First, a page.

Even on the grayest, rainiest, coldest days, the butterfly house glows with a tropical light. Hundreds of butterflies drift about, landing on flowered plants, on piles of sliced fruit, and on you. The museum gets its butterflies in chrysalis form from farms in Central and South America, and they allow visitors to watch the hatching and study the brief but beautiful life cycle of these insects. Laminated identification cards let you to learn the names of what you’re seeing, but you can also dispense with the fancy nomenclature and simply bask with the butterflies.

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High-Rail Bicycle

So maybe you’re sort of a daredevil, or maybe your great-grandparents—like mine–ran away to join the circus. Either way, if you weigh over 100 pounds, you can pedal a bicycle on a one-inch-wide rail 15 feet above the museum’s courtyard for free. Downward-hanging weights keep it from slipping off the rail.

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Look, Mom! No hands!

Live Science Shows

As a creative writing teacher, I have a crazy admiration for those who can impart the magic of science to kids  . . . and to me. The museum offers a couple of half-hour science presentations a day, classes so surprising and funny you forget you’re actually learning. We saw “The Science of Combustion” in which the presenter lit blew up fuel-filled balloons and lit someone’s ten dollar bill on fire (it managed to escape unharmed), and “The Science of Bubbles.”

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Musical Flowers

After seven hours of fabulously-interactive exhibits on health and archaeology and space and dinosaurs and Legos and 3-D printing and musical instruments, I had to get outside and go in search of a veggie dog. I found one along a line of food stands in the Seattle Center, but not before I discovered artist Dan Corson‘s giant glass flowers sprouting up right outside the museum. As people walk past them, they emit loud tones—some low, some high, all unexpected and weird. But then, that describes the whole science museum, which is much more fun, my 9-year old agrees, than a family vacation to Disneyland.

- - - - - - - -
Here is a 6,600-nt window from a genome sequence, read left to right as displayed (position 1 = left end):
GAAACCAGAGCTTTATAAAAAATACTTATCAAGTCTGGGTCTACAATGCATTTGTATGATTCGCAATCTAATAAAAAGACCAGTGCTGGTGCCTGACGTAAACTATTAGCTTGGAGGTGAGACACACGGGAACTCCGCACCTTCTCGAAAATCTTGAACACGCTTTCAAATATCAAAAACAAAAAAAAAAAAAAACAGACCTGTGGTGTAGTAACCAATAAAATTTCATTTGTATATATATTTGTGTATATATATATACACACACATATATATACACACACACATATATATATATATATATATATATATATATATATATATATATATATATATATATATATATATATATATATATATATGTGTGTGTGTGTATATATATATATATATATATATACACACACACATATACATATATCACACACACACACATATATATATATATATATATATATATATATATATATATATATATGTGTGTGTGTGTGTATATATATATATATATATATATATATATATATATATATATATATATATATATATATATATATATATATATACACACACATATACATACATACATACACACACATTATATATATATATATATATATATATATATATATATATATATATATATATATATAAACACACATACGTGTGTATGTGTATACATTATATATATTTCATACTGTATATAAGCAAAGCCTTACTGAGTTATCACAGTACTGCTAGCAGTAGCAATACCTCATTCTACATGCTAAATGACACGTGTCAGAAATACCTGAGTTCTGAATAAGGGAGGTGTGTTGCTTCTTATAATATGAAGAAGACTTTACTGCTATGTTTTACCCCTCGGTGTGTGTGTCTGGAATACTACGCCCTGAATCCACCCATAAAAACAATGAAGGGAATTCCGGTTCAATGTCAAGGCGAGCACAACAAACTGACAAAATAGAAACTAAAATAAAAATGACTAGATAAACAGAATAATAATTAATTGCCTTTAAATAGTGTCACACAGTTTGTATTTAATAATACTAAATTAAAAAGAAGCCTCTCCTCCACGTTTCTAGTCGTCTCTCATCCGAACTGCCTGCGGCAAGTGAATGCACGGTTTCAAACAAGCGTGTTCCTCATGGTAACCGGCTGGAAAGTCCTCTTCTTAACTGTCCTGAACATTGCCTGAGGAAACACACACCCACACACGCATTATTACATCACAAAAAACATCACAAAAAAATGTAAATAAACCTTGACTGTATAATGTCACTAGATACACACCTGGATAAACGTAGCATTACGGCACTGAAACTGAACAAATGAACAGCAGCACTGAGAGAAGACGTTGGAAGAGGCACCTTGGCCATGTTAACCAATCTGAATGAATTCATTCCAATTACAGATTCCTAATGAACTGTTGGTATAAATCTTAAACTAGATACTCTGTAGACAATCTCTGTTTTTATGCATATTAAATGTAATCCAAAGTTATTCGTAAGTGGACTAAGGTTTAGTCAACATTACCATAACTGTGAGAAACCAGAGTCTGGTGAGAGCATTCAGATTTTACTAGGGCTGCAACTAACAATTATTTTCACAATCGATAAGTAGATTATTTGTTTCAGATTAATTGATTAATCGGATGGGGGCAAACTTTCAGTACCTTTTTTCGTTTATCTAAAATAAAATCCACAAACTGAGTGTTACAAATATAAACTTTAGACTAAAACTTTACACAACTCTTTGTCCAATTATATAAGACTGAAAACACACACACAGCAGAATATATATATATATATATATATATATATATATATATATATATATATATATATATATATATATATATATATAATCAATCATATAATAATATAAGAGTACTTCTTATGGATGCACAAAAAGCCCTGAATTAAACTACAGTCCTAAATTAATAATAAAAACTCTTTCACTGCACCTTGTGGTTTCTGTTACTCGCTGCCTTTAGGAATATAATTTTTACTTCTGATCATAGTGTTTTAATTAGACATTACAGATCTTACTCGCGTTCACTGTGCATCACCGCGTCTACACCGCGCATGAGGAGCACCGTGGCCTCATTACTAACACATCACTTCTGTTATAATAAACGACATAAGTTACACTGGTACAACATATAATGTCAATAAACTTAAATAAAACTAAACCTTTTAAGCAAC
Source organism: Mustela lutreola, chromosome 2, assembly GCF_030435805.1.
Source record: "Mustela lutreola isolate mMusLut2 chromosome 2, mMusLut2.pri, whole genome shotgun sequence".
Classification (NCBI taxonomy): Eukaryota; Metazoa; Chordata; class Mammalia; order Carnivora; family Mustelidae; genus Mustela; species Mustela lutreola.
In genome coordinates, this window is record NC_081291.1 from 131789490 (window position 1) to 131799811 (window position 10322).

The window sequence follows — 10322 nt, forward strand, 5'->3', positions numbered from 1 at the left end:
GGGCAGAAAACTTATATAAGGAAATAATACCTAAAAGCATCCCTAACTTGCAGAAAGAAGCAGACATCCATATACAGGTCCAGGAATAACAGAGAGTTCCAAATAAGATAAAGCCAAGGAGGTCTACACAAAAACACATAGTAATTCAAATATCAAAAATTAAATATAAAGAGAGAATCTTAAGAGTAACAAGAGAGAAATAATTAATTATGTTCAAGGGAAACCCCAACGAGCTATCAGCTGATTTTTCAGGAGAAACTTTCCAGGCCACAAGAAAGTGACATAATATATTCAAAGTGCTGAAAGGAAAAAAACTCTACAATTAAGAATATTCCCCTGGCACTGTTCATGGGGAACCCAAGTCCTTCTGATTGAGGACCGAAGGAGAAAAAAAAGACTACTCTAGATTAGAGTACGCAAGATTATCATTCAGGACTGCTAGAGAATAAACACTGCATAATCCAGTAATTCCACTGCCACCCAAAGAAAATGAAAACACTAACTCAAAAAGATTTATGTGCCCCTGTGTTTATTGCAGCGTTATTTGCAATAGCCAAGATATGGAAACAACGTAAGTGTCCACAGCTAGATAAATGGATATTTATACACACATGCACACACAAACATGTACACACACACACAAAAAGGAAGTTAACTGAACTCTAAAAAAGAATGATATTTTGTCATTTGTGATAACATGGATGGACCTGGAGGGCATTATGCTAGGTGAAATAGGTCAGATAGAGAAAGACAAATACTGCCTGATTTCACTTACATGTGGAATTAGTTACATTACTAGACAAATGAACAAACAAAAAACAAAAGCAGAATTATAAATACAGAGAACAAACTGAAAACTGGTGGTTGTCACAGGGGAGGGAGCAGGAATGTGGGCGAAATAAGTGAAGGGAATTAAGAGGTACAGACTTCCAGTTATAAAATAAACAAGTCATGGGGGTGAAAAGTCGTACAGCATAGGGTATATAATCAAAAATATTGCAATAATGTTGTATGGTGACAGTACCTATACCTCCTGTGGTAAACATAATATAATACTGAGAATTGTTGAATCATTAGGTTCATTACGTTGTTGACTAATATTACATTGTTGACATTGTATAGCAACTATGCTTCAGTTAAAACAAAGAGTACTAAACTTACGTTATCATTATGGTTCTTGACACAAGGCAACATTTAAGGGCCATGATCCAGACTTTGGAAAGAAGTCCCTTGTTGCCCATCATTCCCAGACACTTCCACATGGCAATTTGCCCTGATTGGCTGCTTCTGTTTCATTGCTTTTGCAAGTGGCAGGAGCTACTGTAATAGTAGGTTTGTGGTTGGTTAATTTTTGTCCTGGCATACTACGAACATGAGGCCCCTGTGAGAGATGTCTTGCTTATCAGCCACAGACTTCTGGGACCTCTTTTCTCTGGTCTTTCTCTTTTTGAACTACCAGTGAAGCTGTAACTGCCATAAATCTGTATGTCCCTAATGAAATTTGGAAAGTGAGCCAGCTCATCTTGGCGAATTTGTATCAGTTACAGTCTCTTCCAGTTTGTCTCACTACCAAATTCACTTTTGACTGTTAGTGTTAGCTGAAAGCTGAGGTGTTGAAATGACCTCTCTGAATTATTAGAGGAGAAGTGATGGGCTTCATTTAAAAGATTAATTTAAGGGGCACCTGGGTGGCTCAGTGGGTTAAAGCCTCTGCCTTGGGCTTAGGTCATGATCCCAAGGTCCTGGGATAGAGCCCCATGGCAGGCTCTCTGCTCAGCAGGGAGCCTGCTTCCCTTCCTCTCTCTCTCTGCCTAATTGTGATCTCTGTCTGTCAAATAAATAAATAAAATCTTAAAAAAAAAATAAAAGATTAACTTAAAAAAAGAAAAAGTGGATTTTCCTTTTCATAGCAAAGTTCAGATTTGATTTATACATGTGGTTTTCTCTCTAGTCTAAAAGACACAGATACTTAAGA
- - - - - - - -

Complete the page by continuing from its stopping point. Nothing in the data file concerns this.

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Owl Pellets and Owl Pellet Cookies: Don’t get them mixed up!

I offer you an important lesson today, my friends, one that could very likely save you from walking around with mouse bones stuck in your teeth.

This is an owl pellet:

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And these are owl pellet cookies:

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Why should you care? Because owl pellets are a hoot and a half to dissect.

Here’s the deal. Whenever possible, owls swallow their prey whole. But they can’t digest the entire mouse or rat or songbird or snake. So about once a day, the owl’s stomach makes a pellet with fur and feathers on the outside, and sharp bones of the prey on the inside.

Let me dispel a major misconception right now: a pellet comes out of the beak-end of the bird, people, not the butt! You can find them on the ground under trees when you’re hiking, or order them online, and then pull them apart with tweezers to see what the owl had for a meal.

Here’s a group of kids examining owl pellets after my latest Raptors Rule! slideshow and reading from my novel, Avenging the Owl at the lovely Third Place Books Ravenna, Seattle.

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Dissecting owl pellets is fun, and for a really good time, combine this activity with owl pellet cookies.

Hey, wouldn’t this make for a most excellent birthday party?!

Here’s a deliciously-weird recipe from Jane Hammerslough’s super-fun, super-sciency book, Owl Puke.

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Owl pellet cookies

Servings: 36 to 45 cookies

6 cups crispy rice cereal

2 cups semisweet or milk chocolate chips

1 cup sugar

1 cup corn syrup

1 cup peanut butter

2 white chocolate candy bar, chopped into bonelike bits

Foil for wrapping pellets

1. Mix cereal and chocolate chips in a large bowl. Set aside.

2. Mix sugar and corn syrup in a small pan and heat until bubbling.